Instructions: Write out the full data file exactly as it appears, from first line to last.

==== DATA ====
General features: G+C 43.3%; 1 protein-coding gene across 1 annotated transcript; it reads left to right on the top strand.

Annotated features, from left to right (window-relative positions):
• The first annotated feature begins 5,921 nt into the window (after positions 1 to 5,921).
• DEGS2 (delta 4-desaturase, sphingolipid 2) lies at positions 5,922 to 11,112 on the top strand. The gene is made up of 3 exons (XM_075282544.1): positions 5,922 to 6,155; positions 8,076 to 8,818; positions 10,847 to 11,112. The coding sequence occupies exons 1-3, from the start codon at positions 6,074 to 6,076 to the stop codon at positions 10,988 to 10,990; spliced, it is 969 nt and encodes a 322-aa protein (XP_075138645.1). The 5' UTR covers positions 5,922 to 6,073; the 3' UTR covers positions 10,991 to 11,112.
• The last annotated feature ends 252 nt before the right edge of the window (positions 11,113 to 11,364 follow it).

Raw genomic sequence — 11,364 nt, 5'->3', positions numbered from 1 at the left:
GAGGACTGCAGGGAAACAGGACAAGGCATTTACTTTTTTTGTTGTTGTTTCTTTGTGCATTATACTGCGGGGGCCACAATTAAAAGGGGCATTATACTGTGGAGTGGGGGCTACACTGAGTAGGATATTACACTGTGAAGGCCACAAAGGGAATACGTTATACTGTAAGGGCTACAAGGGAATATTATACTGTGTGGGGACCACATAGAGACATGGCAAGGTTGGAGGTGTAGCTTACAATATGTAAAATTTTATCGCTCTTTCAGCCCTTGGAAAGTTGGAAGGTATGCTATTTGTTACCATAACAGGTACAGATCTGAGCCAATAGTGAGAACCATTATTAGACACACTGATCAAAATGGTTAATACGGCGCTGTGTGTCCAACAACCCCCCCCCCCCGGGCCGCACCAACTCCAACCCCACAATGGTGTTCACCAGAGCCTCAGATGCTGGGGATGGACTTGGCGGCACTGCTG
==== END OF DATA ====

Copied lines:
General features: G+C 43.3%; 1 protein-coding gene across 1 annotated transcript; it reads left to right on the top strand.

Annotated features, from left to right (window-relative positions):
• The first annotated feature begins 5,921 nt into the window (after positions 1 to 5,921).
• DEGS2 (delta 4-desaturase, sphingolipid 2) lies at positions 5,922 to 11,112 on the top strand. The gene is made up of 3 exons (XM_075282544.1): positions 5,922 to 6,155; positions 8,076 to 8,818; positions 10,847 to 11,112. The coding sequence occupies exons 1-3, from the start codon at positions 6,074 to 6,076 to the stop codon at positions 10,988 to 10,990; spliced, it is 969 nt and encodes a 322-aa protein (XP_075138645.1). The 5' UTR covers positions 5,922 to 6,073; the 3' UTR covers positions 10,991 to 11,112.
• The last annotated feature ends 252 nt before the right edge of the window (positions 11,113 to 11,364 follow it).

Raw genomic sequence — 11,364 nt, 5'->3', positions numbered from 1 at the left:
GAGGACTGCAGGGAAACAGGACAAGGCATTTACTTTTTTTGTTGTTGTTTCTTTGTGCATTATACTGCGGGGGCCACAATTAAAAGGGGCATTATACTGTGGAGTGGGGGCTACACTGAGTAGGATATTACACTGTGAAGGCCACAAAGGGAATACGTTATACTGTAAGGGCTACAAGGGAATATTATACTGTGTGGGGACCACATAGAGACATGGCAAGGTTGGAGGTGTAGCTTACAATATGTAAAATTTTATCGCTCTTTCAGCCCTTGGAAAGTTGGAAGGTATGCTATTTGTTACCATAACAGGTACAGATCTGAGCCAATAGTGAGAACCATTATTAGACACACTGATCAAAATGGTTAATACGGCGCTGTGTGTCCAACAACCCCCCCCCCCCGGGCCGCACCAACTCCAACCCCACAATGGTGTTCACCAGAGCCTCAGATGCTGGGGATGGACTTGGCGGCACTGCTG